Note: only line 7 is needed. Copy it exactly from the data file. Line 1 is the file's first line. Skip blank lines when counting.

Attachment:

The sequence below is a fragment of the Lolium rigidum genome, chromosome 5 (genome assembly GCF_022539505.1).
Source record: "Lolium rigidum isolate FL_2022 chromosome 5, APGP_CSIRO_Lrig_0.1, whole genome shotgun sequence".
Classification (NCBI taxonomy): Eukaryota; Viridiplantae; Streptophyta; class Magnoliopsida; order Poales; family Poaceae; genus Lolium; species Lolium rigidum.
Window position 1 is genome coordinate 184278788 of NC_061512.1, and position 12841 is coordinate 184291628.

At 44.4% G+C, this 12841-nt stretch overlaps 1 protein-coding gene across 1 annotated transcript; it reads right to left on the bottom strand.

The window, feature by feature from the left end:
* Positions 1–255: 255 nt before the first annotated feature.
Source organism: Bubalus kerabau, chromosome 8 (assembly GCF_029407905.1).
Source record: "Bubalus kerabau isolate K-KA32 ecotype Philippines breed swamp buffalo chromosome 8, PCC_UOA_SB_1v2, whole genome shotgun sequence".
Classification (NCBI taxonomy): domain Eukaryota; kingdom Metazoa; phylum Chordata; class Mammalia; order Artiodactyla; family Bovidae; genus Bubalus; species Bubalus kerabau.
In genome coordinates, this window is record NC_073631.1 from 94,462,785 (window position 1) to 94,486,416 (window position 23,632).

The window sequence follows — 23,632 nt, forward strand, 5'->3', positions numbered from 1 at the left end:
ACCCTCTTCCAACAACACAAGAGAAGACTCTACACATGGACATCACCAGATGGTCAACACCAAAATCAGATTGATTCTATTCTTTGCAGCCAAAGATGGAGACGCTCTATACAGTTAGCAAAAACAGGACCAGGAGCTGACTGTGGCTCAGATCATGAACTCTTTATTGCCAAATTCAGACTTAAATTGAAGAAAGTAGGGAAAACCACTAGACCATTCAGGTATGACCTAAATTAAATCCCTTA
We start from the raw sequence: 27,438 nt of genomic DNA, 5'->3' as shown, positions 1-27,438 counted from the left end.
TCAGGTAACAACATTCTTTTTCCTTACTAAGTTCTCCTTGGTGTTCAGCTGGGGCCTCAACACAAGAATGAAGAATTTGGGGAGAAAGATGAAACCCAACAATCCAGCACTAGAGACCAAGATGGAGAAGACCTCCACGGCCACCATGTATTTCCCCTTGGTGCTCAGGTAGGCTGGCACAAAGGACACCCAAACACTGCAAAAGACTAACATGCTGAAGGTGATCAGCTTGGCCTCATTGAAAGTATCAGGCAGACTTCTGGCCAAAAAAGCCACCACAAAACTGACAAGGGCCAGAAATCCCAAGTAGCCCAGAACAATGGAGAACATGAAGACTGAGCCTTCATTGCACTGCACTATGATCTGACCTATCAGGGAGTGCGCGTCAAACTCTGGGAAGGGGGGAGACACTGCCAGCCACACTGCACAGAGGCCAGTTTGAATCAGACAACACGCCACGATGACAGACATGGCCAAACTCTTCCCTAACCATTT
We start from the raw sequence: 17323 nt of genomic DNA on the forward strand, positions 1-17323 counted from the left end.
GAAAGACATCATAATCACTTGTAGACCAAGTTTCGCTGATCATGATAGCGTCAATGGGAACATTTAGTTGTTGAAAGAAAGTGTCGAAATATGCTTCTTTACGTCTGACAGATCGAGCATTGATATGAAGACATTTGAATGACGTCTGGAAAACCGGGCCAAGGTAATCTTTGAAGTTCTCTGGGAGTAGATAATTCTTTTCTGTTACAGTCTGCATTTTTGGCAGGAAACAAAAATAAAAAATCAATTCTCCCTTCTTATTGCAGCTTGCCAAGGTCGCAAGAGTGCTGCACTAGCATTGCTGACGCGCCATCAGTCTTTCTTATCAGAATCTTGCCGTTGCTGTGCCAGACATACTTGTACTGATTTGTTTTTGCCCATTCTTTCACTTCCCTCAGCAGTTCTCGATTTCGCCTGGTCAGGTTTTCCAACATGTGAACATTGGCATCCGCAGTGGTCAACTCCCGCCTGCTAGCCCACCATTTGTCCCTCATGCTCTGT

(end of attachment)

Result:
* Positions 1–255: 255 nt before the first annotated feature.